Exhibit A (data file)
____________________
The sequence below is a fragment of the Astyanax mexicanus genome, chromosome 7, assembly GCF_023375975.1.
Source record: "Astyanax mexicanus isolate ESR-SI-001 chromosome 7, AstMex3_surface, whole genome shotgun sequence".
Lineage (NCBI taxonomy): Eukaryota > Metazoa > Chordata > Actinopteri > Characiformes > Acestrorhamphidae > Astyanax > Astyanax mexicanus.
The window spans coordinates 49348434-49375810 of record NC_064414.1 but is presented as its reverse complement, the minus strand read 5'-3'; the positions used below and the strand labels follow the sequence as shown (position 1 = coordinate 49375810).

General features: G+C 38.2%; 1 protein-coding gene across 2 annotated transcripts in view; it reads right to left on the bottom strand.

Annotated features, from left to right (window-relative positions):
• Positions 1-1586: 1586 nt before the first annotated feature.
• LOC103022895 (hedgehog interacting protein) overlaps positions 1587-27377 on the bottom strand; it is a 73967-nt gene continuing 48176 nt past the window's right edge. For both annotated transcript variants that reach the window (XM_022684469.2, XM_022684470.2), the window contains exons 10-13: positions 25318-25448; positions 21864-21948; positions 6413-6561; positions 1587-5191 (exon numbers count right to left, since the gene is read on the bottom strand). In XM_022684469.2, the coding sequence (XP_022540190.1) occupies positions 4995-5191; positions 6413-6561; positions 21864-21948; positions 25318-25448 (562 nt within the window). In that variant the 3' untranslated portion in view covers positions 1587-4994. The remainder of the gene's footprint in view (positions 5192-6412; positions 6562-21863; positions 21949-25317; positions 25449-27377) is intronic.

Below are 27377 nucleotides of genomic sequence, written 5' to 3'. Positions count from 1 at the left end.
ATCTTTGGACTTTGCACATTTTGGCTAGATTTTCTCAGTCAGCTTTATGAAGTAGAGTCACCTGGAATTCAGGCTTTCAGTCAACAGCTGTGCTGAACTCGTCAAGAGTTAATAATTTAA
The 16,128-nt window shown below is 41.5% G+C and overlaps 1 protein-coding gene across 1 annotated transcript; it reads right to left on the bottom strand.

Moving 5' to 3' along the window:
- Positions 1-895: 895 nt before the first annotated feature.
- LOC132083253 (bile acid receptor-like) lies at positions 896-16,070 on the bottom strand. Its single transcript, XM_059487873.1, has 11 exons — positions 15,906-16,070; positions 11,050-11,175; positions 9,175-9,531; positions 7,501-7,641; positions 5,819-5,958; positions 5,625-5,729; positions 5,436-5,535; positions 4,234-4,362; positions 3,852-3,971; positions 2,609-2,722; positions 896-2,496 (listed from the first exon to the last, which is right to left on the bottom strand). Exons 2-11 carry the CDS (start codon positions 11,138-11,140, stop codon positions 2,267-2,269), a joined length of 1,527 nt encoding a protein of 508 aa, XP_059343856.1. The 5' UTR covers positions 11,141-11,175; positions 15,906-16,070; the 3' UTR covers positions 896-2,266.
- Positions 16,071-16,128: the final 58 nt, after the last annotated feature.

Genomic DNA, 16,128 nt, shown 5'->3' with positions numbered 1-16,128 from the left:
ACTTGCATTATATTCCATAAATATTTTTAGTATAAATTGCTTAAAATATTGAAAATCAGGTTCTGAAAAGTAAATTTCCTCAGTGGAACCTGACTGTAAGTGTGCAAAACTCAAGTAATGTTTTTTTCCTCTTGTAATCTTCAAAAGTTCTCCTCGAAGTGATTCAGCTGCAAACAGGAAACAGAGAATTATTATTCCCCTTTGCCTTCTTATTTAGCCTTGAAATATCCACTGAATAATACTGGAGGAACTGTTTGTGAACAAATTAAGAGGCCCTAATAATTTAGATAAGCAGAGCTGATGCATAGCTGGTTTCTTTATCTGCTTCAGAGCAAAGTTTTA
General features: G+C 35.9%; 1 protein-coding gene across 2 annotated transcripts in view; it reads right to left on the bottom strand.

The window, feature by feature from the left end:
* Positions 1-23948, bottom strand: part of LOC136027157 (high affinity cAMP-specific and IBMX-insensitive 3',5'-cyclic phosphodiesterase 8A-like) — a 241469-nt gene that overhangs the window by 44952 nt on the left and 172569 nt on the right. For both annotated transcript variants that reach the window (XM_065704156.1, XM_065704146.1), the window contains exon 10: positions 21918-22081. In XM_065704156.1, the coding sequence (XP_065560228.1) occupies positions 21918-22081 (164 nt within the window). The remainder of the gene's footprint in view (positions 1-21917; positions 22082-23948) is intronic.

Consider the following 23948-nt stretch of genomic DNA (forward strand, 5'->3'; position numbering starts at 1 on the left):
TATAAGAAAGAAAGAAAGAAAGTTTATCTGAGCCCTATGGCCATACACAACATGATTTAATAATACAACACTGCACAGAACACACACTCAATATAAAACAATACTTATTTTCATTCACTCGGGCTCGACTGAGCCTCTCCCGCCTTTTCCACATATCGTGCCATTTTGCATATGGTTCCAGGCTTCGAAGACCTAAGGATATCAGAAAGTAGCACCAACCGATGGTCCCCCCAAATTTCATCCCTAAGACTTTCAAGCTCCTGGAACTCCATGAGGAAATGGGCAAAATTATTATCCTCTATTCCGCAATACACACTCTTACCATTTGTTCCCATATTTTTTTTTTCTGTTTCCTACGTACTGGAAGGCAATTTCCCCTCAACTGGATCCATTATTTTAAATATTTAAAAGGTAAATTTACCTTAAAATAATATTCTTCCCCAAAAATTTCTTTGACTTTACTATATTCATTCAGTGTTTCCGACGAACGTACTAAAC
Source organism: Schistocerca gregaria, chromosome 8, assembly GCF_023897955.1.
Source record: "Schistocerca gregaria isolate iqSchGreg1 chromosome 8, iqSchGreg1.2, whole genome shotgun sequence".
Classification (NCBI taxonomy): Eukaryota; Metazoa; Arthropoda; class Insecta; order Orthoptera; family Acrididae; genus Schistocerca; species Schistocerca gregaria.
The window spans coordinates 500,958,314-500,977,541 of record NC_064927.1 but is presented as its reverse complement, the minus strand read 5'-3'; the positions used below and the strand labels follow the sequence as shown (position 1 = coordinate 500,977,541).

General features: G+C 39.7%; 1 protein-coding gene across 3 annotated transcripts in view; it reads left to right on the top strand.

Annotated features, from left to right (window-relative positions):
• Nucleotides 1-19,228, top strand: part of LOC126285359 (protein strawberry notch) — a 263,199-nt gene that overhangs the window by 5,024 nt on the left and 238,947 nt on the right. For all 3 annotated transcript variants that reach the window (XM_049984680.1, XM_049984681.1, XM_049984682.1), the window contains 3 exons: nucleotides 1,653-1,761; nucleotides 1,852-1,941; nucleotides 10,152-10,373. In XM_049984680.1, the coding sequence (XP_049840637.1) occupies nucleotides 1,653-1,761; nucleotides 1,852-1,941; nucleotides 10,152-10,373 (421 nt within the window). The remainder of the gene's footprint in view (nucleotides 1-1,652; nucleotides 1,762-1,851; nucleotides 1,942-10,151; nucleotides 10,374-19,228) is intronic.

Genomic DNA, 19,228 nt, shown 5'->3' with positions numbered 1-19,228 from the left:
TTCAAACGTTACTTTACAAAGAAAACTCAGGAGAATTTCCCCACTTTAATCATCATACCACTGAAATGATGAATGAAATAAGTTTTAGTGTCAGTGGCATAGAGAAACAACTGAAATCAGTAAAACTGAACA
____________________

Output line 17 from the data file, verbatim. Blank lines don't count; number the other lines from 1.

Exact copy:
ACTTGCATTATATTCCATAAATATTTTTAGTATAAATTGCTTAAAATATTGAAAATCAGGTTCTGAAAAGTAAATTTCCTCAGTGGAACCTGACTGTAAGTGTGCAAAACTCAAGTAATGTTTTTTTCCTCTTGTAATCTTCAAAAGTTCTCCTCGAAGTGATTCAGCTGCAAACAGGAAACAGAGAATTATTATTCCCCTTTGCCTTCTTATTTAGCCTTGAAATATCCACTGAATAATACTGGAGGAACTGTTTGTGAACAAATTAAGAGGCCCTAATAATTTAGATAAGCAGAGCTGATGCATAGCTGGTTTCTTTATCTGCTTCAGAGCAAAGTTTTA